Alison Wrabel has a fantastic story about whether Crozet could become a town. Please read it the whole thing, and not just this snippet.
Some Crozet residents are still agitated by the final draft of a plan to help guide future growth in the area, and some want to seriously look at what it would take to become a town.
In 2019, the community and Albemarle County began updating the Crozet Master Plan, which helps to guide decisions about land use, transportation and parks in the area, and the draft will be the topic of a county Planning Commission hearing next month.
An online questionnaire is available until Sept. 14 for community members to view and provide feedback on the draft at publicinput.com/M8451. Comments also may be submitted directly to Albemarle Planning Manager Rachel Falkenstein at [email protected].
The Planning Commission will hold its public hearing virtually at 6 p.m. Sept. 14. The Board of Supervisors is scheduled to hold its public hearing virtually at 6 p.m. Oct. 20.
At a recent meeting of the Crozet Community Advisory Committee — a group appointed by the Board of Supervisors to provide assistance, feedback and input to county staff and the board on efforts around the area’s Master Plan — several members and area residents expressed dissatisfaction with the process and the final draft of the updated plan.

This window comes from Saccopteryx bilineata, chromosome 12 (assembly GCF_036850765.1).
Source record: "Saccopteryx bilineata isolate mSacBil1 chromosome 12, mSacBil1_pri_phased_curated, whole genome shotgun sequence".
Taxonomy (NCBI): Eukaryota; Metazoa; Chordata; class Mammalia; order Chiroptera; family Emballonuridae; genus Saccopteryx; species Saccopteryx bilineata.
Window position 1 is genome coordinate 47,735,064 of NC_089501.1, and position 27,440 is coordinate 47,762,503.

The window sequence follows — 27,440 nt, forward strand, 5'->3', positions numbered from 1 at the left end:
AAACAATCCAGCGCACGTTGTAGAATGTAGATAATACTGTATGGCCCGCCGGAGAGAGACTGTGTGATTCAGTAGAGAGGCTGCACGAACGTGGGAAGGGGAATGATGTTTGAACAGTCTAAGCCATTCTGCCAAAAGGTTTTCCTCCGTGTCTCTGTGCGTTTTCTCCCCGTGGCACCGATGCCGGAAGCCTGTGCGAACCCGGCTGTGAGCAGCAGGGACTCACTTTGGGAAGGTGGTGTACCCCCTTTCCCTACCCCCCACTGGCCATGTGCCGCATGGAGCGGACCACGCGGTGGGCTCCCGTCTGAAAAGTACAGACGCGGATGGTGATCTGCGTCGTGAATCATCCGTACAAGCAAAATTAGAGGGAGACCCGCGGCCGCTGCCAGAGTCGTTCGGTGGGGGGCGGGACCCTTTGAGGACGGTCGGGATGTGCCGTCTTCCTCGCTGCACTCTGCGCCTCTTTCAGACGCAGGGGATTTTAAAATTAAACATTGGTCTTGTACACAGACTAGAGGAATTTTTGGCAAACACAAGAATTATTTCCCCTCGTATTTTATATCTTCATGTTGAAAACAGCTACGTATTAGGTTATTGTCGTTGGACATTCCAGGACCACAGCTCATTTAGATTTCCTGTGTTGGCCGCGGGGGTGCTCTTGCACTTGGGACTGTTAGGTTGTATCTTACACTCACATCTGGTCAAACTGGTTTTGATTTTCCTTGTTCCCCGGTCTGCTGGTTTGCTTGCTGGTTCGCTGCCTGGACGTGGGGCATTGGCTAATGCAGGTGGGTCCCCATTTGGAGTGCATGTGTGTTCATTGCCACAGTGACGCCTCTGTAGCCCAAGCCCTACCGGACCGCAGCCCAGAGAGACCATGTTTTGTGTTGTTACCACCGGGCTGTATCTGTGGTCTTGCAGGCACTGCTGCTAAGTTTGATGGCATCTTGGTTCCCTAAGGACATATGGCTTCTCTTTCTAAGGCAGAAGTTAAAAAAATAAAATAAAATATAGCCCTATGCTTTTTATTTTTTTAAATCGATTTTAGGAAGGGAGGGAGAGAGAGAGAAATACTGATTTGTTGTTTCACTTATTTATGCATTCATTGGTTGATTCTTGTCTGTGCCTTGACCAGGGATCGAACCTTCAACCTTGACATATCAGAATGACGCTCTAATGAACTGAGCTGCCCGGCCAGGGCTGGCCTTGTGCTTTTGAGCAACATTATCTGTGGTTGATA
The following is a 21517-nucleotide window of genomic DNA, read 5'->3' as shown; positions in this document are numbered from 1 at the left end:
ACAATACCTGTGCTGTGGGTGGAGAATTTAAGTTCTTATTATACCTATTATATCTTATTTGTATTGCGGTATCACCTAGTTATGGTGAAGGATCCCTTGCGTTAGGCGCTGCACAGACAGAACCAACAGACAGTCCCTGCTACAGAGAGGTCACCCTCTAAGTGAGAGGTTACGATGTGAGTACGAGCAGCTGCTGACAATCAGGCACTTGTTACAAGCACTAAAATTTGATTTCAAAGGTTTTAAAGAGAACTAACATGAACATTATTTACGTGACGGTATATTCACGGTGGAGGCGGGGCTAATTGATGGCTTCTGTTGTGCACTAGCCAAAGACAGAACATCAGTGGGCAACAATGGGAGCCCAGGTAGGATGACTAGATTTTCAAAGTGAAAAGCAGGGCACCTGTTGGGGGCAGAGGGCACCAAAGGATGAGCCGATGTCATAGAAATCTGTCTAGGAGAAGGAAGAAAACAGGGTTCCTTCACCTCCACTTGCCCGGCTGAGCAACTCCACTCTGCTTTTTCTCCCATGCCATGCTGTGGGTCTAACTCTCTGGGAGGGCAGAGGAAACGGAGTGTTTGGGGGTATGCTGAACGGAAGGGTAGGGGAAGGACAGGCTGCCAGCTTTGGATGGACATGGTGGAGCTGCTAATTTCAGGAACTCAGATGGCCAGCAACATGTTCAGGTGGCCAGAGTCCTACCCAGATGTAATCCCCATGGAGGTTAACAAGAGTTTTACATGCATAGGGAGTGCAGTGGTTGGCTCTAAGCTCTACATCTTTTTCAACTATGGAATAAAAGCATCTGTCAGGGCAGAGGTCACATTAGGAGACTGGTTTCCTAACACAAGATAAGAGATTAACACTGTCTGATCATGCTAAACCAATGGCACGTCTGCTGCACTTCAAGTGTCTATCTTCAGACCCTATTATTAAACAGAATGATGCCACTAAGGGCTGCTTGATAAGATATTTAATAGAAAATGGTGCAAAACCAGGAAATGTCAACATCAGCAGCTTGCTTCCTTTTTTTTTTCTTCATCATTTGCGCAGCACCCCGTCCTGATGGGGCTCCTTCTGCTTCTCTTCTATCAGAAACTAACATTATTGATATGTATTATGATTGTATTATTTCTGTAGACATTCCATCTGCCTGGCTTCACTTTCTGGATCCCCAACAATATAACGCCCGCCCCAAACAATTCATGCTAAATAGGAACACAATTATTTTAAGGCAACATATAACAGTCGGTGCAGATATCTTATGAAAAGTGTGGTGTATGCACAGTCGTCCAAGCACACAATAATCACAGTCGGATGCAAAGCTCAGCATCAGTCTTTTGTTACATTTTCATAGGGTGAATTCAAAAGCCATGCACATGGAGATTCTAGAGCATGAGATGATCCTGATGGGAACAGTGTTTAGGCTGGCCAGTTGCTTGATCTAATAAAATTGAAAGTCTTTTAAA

When adopted, the Master Plan will be part of Albemarle’s Comprehensive Plan, which guides the county’s long-term vision for land use and resource protection. County staff and supervisors look to the Comprehensive Plan as part of the rezoning process.
Some Crozet residents have expressed frustration with the area’s growing population and infrastructure issues around roads, schools and sidewalks.
- Crozet Should Become a Town (from 2021)
- In January of this year, we had this discussion, and I aggregated all of the relevant stories dating back to 2007.
If you can, watch the most recent CCAC meeting where this was discussed.
An interesting and relevant thought on the “Middle Density” discussion:
The key to this lower level of emissions is density. Concentrating people, businesses, and services makes public transportation more feasible, apartment buildings (which are generally more energy-efficient than single-family homes) more common, and ultimately preserves more land.